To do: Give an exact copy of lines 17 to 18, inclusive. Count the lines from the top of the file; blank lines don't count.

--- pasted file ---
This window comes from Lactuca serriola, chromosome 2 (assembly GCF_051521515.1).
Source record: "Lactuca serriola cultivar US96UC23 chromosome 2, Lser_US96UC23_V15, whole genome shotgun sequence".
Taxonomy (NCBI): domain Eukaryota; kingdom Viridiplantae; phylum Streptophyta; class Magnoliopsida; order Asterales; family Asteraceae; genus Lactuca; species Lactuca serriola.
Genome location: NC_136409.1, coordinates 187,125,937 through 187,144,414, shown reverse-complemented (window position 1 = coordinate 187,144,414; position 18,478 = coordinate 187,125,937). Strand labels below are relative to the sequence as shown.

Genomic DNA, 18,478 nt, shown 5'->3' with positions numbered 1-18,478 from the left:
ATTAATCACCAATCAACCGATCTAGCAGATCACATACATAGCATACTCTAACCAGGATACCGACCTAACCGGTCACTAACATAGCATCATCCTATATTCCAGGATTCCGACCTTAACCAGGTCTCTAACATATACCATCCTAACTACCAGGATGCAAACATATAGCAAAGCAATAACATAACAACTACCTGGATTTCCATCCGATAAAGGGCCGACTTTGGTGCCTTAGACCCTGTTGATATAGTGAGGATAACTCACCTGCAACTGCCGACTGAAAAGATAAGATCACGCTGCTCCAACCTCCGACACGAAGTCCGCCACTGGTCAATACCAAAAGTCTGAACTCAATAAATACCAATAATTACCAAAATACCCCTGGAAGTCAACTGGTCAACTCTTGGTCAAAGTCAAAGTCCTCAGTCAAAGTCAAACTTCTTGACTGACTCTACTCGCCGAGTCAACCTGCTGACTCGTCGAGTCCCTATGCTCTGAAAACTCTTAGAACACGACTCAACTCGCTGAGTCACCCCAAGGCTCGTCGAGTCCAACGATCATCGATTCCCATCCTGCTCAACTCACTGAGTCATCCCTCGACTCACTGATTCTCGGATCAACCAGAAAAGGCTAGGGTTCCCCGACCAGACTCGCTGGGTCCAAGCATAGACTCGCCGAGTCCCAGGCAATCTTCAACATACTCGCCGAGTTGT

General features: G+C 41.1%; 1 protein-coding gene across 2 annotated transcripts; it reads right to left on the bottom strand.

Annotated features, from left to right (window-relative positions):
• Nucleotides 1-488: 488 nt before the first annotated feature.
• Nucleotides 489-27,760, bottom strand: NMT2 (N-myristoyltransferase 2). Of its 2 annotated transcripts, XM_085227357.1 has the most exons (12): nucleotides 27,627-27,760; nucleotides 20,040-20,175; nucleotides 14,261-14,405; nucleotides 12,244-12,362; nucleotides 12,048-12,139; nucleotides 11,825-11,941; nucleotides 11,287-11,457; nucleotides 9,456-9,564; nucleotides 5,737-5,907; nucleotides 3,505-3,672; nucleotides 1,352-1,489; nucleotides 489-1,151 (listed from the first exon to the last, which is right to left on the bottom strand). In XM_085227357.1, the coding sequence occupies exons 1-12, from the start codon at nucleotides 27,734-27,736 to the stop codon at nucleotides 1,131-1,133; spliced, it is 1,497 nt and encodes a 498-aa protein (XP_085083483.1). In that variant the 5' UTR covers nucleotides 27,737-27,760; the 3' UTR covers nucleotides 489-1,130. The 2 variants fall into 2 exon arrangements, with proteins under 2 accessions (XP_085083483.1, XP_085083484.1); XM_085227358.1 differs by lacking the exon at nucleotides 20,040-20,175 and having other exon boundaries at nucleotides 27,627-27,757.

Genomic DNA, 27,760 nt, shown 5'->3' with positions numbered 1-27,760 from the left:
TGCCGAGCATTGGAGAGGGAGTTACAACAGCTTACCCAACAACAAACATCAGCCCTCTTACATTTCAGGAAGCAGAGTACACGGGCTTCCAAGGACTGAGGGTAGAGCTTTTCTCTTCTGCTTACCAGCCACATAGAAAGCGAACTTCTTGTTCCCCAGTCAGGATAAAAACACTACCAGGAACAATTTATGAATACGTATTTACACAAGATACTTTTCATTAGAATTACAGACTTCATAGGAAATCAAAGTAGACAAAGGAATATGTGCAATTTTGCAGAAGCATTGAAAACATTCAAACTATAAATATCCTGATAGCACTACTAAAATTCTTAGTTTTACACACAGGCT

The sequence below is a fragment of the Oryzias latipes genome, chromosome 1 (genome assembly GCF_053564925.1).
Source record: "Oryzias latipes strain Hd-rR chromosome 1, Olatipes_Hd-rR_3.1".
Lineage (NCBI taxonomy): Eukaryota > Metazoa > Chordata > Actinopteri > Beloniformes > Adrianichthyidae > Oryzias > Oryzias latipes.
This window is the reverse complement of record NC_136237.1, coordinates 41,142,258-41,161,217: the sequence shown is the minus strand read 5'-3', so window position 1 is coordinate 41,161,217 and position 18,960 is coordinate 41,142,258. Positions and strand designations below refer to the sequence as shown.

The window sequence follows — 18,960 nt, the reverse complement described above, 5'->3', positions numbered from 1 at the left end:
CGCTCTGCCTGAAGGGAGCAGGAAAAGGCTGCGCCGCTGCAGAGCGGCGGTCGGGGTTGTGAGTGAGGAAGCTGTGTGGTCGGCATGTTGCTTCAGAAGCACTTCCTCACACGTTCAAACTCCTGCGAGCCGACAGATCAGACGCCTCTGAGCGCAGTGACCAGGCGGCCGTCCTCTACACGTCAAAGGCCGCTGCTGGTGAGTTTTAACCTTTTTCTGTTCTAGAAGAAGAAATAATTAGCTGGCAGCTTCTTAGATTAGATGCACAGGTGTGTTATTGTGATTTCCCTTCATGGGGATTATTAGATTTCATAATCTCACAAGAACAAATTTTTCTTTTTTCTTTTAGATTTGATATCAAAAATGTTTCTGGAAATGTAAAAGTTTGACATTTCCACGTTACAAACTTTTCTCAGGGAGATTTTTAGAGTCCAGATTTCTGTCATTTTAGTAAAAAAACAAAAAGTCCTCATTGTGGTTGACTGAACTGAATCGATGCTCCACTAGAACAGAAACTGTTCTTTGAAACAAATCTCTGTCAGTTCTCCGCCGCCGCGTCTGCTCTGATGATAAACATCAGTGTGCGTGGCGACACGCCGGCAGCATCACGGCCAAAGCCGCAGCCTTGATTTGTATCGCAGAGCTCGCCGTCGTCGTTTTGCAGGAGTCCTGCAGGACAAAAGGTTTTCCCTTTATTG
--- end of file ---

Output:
The window sequence follows — 18,960 nt, the reverse complement described above, 5'->3', positions numbered from 1 at the left end:
CGCTCTGCCTGAAGGGAGCAGGAAAAGGCTGCGCCGCTGCAGAGCGGCGGTCGGGGTTGTGAGTGAGGAAGCTGTGTGGTCGGCATGTTGCTTCAGAAGCACTTCCTCACACGTTCAAACTCCTGCGAGCCGACAGATCAGACGCCTCTGAGCGCAGTGACCAGGCGGCCGTCCTCTACACGTCAAAGGCCGCTGCTGGTGAGTTTTAACCTTTTTCTGTTCTAGAAGAAGAAATAATTAGCTGGCAGCTTCTTAGATTAGATGCACAGGTGTGTTATTGTGATTTCCCTTCATGGGGATTATTAGATTTCATAATCTCACAAGAACAAATTTTTCTTTTTTCTTTTAGATTTGATATCAAAAATGTTTCTGGAAATGTAAAAGTTTGACATTTCCACGTTACAAACTTTTCTCAGGGAGATTTTTAGAGTCCAGATTTCTGTCATTTTAGTAAAAAAACAAAAAGTCCTCATTGTGGTTGACTGAACTGAATCGATGCTCCACTAGAACAGAAACTGTTCTTTGAAACAAATCTCTGTCAGTTCTCCGCCGCCGCGTCTGCTCTGATGATAAACATCAGTGTGCGTGGCGACACGCCGGCAGCATCACGGCCAAAGCCGCAGCCTTGATTTGTATCGCAGAGCTCGCCGTCGTCGTTTTGCAGGAGTCCTGCAGGACAAAAGGTTTTCCCTTTATTG